We want to welcome Harry Stiles. He is once again our guest blogger with helpful news and suggestions for families as well as our people who are in their later years. Thank you, Harry, for your great advice.
Ready for Anything: How Disabled People Can Adapt Their Homes for Parenthood
Preparing for parenthood can be an especially anxious time for disabled individuals. In addition to such a monumental life change, disabled parents-to-be must ready themselves by making any adaptations to their homes to accommodate their disability first. Then it falls to them to also ensure they’re fully prepared to provide and care for a baby. Parenthood can help disabled individuals become more confident and achieve a stronger sense of identity, knowing they’re capable of being successful parents. It also strengthens the bond between spouses, as each must depend on the other to provide adequate childcare, keep the home clean, and carry out everyday tasks.
Prepare your estate
This step is important for any family, whether they have a disability or not. If you and your spouse or your partner, don’t have a will, it’s important to have one prepared so your estate is protected in case something happens to you. It’s also how you’ll make arrangements for your child’s ongoing care if you and your spouse should die prematurely. Assess your insurance situation to ensure you’re sufficiently covered, to alleviate the financial burden on you or your spouse, and so your child is protected financially. Don’t forget to look into funeral and burial insurance plans, which help cover funeral costs, which can be extremely expensive.
Preparing your home
Getting your living space ready to accommodate a baby is one of the most important preparations a disabled parent can make. It means more than just setting up a crib, bassinet, and playpen. If you or your spouse is in a wheelchair or uses some other mobility assistive device, go through the house and make sure there are no impediments that might prevent you from reaching your child quickly or getting your hands on the tools of parenthood (bottles, diapers, wipes, formula, etc.) in a timely manner.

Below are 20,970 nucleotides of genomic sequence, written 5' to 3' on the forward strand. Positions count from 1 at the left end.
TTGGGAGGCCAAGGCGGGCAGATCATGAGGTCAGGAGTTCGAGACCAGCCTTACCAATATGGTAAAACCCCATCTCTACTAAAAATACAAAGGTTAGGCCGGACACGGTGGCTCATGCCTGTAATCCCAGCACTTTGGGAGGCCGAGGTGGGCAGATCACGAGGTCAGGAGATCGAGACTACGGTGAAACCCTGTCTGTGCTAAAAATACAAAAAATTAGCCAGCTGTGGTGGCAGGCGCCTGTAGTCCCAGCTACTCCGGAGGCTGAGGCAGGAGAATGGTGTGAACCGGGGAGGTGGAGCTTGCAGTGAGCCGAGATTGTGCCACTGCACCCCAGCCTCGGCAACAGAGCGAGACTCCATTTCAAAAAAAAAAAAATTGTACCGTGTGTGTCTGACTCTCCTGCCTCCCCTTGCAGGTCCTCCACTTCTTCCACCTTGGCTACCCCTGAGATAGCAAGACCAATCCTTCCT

Place new batteries in your smoke and carbon monoxide detectors, keep a fire extinguisher in an easy-to-reach location, and lock away any medications and household cleaning fluids that contain dangerous chemicals.
If you’re bringing home a newborn, it’ll be a while before she’s ready to move around on her own, but go ahead and make sure that any heavy furniture, television sets, or bookcases have been secured to prevent tipping, a frequent cause of injury and death among very young children.
Tables and furniture with sharp edges should have corner guards to prevent injury. Install child-safety latches on all cabinet doors at floor level, and keep any hanging cords from window shades or blinds from dangling too near the floor.
People are often anxious to help out by handing over baby equipment they no longer need. It’s a kind gesture and meant well, but aging equipment can represent a safety threat to a newborn or small child, so check each piece of hand-me-down equipment carefully. If it’s your intention to purchase new equipment, be diligent about checking online customer reviews.
Seek out equipment that makes it easy for you to provide care despite your disability, such as a side-entry crib, a chest harness baby carrier or Lap Baby seating aid so you can keep your little one safely alongside, and an infant bath that can be placed on a tabletop and reached easily by parents in wheelchairs. Bathing a small child, especially a newborn, can be tricky and will probably require both parents to be involved, at least in the beginning. Swiveling baby car seats make it much easier to get your little one in and out of the car and take some of the strain off your back.
Parenthood is a difficult transition for every new family. Disabled parents can make things much easier on themselves by being prepared at home and by surrounding themselves with special equipment designed to relieve some of the burdens of parenting.
Courtesy of Pixabay.com.
Harry Cline | firstname.lastname@example.org
The New Caregiver’s Comprehensive Resource: Advice, Tips, and Solutions from Around the Web